Editorial: Harnessing solar power

·3 min read

The calamities left by Typhoon Odette forced many Cebuanos to reflect on nature, the destructiveness of the forces that, with human ingenuity and foresight, can also be tapped for relief and reconstruction.

Power and water shot to prominence in many an individual’s daily priorities after the impact of widespread destruction to structures, including those for power and telecommunications, as well as to the environment continue to impinge on existence, weeks after Dec. 16, 2021, when Odette struck in ways few, despite the warnings, anticipated.

The delay in the restoration of power translates in many ways, from the domestic aggravations of food spoilage and unanticipated expenses and extra time for buying and storing water to wider social implications, such as closure of businesses, loss of jobs, and increase of lawlessness.

Seeing how government and power providers struggled to restore eletrification, some families and companies activated or purchased power generator sets (gensets). This solution is not only expensive and beyond the reach of many families. In the days following Odette, genset supplies at local retailers were exhausted, the scarcity further driving up the prices of this commodity.

A household’s operation of a genset also raises sensitivity issues. Norma said neighbors complain they are prevented from resting at night by the racket generated by her genset. Lourdes, wary of setting off similar complaints, uses her genset to operate the lights only for supper. An overseas worker on furlough, Manuel distributes power to nearby houses to placate possible resentment but also spends more to have a more powerful genset and the network for local distribution.

Presenting a more affordable, sustainable, and appropriate technology aiding stakeholders during the blackouts/brownouts is solar power.

“The amount of sunlight that strikes the earth’s surface in an hour and a half is enough to handle the entire world’s energy consumption for a full year,” notes the U.S. Department of Energy Solar Energy Technologies Office in its website energy.gov.

Tapping the wealth of possibilities of this renewable energy source was behind the community organizing and technology transfer efforts of the Philippine-German Cebu Upland Project (CUP) when, in the 1980s, it mobilized upland communities in Alcoy, Boljoon, and Oslob to volunteer their labor for the installation and maintenance of a photovoltaic pump to generate and distribute water for households that previously relied on storing rainwater and gathering banana sap for human and livestock consumption. Due to the elevated terrain, these communities ruled out deep well construction or service from water utilities serving households only in the Poblacion and nearby areas.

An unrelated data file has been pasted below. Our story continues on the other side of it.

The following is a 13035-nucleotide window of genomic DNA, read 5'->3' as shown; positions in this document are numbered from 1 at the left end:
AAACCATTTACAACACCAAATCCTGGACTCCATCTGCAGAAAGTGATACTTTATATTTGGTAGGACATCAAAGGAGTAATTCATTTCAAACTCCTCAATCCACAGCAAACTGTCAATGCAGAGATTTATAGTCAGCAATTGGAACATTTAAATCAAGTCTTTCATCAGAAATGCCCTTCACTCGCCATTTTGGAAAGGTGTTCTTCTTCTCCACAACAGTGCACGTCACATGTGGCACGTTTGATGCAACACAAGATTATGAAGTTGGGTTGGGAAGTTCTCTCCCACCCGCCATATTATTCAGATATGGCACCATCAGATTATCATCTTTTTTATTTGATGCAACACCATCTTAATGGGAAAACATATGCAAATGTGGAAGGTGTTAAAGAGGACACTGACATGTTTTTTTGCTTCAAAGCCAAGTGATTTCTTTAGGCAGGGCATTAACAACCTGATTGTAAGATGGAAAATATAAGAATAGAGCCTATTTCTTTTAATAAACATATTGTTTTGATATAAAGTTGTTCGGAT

Intense efforts were focused in the CUP’s communication campaign to inform, persuade, and mobilize local residents about solar technology. In contemporary times, however, solar power has become ubiquitous, its essential nature emphasized in the power crisis arising after Typhoon Odette.

The conversion of solar energy into power involves technology that is not just clean using a renewable source but is also scalable, meeting every need: personal, household, industrial, and communal. Innovations put within an online buyer’s reach a solar-powered desk fan that can also light at least two bulbs or charge a smart phone, as well as provide overnight outdoor illumination protecting not just one home but also the street and neighboring homes without the costs and noise involved with genset operation.

Solar street lighting has become attractive for homeowners’ associations seeking viable and sustainable alternatives to conventional street lights that are vulnerable to typhoons and involve bureacratic delays to repair or replace.

While the post-Odette blackouts/brownouts highlight the benefits and opportunities of solar power, stakeholders must also deal with unanticipated drawbacks. Profiteers exploit public demand through overpricing and poor quality production.

After Odette, a P700-solar desk fan was marketed online for at least P2,000. Online bestsellers during the yearend were solar Christmas lights and other decors. The lack of the government seal that a so-called solar-powered commodity has met quality and safety standards should alert stakeholders to the necessity of consumer vigilance and fair trade regulation and enforcement.

To optimize solar power for public good, public stakeholdership must be as constant as the sun.

Our goal is to create a safe and engaging place for users to connect over interests and passions. In order to improve our community experience, we are temporarily suspending article commenting